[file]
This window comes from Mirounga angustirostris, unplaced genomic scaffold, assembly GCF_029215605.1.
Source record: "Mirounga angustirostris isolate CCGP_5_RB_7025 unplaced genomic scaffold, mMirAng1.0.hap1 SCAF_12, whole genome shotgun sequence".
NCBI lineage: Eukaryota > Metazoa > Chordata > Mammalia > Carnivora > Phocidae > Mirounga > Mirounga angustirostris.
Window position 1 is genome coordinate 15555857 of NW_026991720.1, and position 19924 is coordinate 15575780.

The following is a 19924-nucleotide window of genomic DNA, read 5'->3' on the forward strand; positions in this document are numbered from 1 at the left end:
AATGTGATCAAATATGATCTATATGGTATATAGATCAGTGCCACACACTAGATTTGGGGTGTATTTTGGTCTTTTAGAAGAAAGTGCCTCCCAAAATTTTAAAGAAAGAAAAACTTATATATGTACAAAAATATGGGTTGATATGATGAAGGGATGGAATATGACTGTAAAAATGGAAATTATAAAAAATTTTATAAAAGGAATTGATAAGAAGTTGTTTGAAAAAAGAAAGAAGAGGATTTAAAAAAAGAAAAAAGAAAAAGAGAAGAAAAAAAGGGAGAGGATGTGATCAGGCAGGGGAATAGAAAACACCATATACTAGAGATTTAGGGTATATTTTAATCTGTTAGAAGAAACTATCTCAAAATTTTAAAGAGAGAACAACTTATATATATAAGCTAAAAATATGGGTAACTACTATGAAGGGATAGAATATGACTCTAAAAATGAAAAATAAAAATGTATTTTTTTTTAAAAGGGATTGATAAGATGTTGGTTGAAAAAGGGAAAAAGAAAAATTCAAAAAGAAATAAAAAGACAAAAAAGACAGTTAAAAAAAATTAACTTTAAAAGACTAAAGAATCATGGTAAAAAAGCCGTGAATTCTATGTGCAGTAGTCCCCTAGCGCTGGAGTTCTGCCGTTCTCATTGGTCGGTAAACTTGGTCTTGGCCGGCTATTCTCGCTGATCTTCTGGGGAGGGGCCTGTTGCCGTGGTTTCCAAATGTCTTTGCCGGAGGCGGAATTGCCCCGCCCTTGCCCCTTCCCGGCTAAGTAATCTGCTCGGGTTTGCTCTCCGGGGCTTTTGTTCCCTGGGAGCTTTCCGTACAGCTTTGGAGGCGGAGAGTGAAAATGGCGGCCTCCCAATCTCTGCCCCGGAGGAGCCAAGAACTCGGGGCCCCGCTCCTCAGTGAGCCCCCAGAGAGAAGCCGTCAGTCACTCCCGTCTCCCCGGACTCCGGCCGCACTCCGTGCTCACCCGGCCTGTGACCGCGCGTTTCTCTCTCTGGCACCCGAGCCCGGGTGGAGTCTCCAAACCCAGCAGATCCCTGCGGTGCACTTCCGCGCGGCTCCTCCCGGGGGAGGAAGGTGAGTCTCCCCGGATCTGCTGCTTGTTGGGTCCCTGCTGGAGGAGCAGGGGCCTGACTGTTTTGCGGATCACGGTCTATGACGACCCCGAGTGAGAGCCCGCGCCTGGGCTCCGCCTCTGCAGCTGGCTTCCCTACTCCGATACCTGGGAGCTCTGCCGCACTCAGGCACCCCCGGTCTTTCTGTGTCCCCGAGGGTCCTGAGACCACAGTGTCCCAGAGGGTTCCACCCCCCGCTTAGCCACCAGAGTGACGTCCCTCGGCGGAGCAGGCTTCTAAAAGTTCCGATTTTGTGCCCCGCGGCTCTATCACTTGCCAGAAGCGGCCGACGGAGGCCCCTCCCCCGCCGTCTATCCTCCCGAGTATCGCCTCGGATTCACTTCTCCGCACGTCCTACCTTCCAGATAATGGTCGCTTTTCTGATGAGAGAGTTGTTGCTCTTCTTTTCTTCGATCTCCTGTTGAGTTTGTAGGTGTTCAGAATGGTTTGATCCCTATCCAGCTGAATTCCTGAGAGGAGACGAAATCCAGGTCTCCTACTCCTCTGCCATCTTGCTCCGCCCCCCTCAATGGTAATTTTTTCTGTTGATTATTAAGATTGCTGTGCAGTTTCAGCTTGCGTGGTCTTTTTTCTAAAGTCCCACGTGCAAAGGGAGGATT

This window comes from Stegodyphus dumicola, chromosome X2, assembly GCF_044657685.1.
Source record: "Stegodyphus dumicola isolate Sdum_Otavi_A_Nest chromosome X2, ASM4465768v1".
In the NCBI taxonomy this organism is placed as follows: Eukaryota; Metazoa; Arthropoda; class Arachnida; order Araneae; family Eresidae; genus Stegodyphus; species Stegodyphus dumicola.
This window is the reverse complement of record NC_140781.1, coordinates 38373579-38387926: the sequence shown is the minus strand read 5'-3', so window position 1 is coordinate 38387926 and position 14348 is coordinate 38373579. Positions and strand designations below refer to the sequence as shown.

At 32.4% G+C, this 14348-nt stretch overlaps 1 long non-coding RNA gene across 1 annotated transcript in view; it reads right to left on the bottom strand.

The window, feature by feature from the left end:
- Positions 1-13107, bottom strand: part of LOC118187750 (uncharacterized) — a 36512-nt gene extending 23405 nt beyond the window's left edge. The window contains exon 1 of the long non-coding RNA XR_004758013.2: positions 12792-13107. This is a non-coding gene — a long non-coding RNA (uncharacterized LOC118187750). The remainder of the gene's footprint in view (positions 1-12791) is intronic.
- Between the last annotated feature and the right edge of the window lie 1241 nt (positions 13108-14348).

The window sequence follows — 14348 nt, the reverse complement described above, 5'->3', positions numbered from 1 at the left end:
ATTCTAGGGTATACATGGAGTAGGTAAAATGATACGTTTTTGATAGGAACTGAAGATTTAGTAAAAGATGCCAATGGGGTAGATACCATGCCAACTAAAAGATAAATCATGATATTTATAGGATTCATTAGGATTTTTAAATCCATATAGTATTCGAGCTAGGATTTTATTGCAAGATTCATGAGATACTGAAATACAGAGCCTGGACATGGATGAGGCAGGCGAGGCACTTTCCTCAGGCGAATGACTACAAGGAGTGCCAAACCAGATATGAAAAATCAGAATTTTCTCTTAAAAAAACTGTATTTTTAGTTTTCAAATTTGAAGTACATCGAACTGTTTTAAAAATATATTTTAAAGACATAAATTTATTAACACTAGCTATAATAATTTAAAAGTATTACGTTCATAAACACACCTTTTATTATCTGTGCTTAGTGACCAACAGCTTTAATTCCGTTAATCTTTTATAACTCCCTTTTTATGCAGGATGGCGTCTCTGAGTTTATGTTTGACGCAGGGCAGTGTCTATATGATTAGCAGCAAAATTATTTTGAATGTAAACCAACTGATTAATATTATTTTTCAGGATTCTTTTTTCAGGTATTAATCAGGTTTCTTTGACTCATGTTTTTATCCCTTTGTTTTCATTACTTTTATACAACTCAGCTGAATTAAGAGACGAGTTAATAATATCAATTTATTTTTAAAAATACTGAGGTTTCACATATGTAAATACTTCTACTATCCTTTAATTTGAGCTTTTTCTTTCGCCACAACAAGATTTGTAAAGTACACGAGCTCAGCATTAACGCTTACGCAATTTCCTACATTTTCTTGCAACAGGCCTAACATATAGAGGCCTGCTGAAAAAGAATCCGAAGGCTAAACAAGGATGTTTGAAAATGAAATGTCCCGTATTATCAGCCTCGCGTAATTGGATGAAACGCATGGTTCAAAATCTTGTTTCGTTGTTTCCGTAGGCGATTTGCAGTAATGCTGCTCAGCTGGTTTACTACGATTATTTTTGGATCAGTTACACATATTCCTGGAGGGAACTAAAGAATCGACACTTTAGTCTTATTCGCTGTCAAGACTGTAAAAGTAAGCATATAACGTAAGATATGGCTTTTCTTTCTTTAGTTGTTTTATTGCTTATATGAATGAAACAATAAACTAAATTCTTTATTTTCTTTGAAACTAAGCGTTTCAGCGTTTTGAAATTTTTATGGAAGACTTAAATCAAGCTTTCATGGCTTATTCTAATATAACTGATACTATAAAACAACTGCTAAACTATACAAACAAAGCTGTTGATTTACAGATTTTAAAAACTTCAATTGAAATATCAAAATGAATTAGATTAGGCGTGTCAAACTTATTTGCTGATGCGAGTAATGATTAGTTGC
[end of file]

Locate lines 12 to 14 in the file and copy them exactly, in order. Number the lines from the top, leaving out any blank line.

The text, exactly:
The window, feature by feature from the left end:
- Positions 1-13107, bottom strand: part of LOC118187750 (uncharacterized) — a 36512-nt gene extending 23405 nt beyond the window's left edge. The window contains exon 1 of the long non-coding RNA XR_004758013.2: positions 12792-13107. This is a non-coding gene — a long non-coding RNA (uncharacterized LOC118187750). The remainder of the gene's footprint in view (positions 1-12791) is intronic.
- Between the last annotated feature and the right edge of the window lie 1241 nt (positions 13108-14348).